• Endothelial dysfunction;
  • type II diabetes;
  • tetrahydrobiopterin;
  • sepiapterin;
  • oxidative stress;
  • db/db mice
  • We previously reported that acute incubation with tetrahydrobiopterin (BH4) or sepiapterin, a cofactor for endothelial nitric oxide synthase and a stable precursor of BH4, respectively, enhanced the acetylcholine (Ach)-induced relaxation of isolated small mesenteric arteries (SMA) from diabetic (db/db) mice. In this study, we investigated the effect of chronic oral supplementation of sepiapterin (10 mg kg−1 day−1) to db/db mice on endothelium function, biopterin levels and lipid peroxidation in SMA.

  • Oral dietary supplementation with sepiapterin had no effect on glucose, triglyceride, cholesterol levels and body weight. SMA from db/db mice showed enhanced vascular reactivity to phenylephrine, which was corrected with sepiapterin supplementation. Furthermore, Ach, but not sodium nitroprusside-induced relaxation, was improved with sepiapterin supplementation in db/db mice.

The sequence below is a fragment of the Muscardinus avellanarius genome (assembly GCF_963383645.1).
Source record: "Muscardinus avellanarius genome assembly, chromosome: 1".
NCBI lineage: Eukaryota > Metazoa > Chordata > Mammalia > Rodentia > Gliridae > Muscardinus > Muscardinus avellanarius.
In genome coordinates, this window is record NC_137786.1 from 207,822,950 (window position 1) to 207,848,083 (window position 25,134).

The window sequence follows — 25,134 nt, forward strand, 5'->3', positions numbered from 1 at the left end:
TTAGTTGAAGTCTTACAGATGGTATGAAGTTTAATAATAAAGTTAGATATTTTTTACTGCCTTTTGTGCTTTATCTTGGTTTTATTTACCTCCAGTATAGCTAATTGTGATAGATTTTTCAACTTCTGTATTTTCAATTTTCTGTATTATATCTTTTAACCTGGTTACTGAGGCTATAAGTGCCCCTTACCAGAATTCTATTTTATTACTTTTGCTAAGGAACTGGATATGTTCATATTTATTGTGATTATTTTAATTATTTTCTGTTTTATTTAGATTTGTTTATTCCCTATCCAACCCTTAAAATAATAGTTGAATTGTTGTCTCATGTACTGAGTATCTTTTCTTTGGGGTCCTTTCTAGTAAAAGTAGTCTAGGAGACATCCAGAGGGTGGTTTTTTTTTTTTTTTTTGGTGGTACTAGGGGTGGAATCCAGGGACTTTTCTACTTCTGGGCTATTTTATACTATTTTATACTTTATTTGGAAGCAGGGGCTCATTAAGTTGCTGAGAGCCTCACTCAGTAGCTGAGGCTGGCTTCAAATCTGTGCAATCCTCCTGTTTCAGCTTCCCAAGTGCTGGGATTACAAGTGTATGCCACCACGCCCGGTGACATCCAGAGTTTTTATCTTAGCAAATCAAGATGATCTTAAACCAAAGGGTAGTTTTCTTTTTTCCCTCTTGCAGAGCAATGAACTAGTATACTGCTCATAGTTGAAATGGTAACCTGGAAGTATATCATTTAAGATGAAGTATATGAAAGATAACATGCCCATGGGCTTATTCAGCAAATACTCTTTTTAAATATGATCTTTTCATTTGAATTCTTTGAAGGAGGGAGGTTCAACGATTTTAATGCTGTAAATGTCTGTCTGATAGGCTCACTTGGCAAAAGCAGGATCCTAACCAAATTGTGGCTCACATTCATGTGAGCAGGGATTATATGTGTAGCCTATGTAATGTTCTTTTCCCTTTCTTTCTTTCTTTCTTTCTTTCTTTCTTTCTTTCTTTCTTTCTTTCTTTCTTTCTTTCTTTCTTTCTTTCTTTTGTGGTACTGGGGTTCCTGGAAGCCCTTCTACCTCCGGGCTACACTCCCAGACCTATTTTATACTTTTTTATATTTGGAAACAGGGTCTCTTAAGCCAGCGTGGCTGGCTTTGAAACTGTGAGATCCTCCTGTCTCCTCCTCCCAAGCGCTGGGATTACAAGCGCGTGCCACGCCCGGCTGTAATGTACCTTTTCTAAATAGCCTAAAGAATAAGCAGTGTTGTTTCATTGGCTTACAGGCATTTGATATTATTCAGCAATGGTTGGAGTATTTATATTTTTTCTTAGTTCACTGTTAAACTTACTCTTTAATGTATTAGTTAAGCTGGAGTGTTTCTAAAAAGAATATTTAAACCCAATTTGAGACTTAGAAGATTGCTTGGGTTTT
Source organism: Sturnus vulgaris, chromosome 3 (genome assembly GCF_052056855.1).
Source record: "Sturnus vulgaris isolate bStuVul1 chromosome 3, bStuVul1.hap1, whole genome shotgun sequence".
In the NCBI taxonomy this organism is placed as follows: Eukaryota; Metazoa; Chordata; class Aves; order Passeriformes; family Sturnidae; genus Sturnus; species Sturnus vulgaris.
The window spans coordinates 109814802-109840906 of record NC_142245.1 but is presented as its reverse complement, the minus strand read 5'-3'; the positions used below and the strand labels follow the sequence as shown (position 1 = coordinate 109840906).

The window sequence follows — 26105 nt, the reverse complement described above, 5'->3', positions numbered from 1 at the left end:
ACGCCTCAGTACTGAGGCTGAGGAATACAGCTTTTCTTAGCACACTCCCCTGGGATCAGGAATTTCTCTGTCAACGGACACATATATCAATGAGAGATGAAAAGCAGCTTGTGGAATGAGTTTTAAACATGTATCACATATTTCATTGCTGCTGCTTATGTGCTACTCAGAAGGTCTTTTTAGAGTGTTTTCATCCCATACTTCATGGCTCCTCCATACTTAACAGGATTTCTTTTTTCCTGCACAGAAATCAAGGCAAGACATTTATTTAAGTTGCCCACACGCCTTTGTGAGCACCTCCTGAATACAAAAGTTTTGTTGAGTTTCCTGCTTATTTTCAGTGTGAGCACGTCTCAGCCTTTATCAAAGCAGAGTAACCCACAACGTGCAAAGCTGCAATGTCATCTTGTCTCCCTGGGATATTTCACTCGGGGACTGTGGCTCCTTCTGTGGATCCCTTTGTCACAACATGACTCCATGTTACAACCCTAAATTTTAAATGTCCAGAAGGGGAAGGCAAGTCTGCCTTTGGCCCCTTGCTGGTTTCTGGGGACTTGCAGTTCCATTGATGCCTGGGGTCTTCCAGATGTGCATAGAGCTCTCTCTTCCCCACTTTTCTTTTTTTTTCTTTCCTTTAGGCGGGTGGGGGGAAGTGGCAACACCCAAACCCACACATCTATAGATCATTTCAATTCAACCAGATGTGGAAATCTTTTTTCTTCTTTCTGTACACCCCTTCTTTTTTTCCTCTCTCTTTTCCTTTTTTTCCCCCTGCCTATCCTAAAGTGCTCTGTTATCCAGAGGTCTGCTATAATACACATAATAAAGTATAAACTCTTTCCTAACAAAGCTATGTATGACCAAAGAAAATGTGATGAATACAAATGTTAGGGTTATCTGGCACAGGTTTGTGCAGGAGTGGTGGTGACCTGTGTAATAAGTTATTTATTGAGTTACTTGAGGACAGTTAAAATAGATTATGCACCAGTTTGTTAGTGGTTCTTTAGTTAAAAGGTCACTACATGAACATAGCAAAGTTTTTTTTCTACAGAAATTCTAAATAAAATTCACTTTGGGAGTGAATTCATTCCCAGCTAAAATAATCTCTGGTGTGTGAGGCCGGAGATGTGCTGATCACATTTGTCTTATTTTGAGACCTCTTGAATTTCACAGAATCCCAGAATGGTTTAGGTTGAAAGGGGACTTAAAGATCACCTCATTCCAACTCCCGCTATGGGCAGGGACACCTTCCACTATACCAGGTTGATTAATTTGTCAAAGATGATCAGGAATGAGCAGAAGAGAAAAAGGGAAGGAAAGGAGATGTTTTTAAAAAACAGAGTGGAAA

• BH4 levels and guanosine triphosphate cyclohydrolase I activity in SMA were similar in db/+ and db/db mice. Sepiapterin treatment had no effects on BH4 or guanosine triphosphate cyclohydrolase I activity. However, the level of dihydrobiopterin+biopterin was higher in SMA from db/db mice, which was corrected following sepiapterin treatment.

  • Thiobarbituric acid reactive substance, malondialdehyde, a marker of lipid peroxidation, was higher in SMA from db/db mice, and was normalized by sepiapterin treatment.

  • These results indicate that sepiapterin improves endothelial dysfunction in SMA from db/db mice by reducing oxidative stress. Furthermore, these results suggest that decreased biosynthesis of BH4 may not be the basis for endothelial dysfunction in SMA from db/db mice.

British Journal of Pharmacology (2003) 140, 701–706. doi:10.1038/sj.bjp.0705476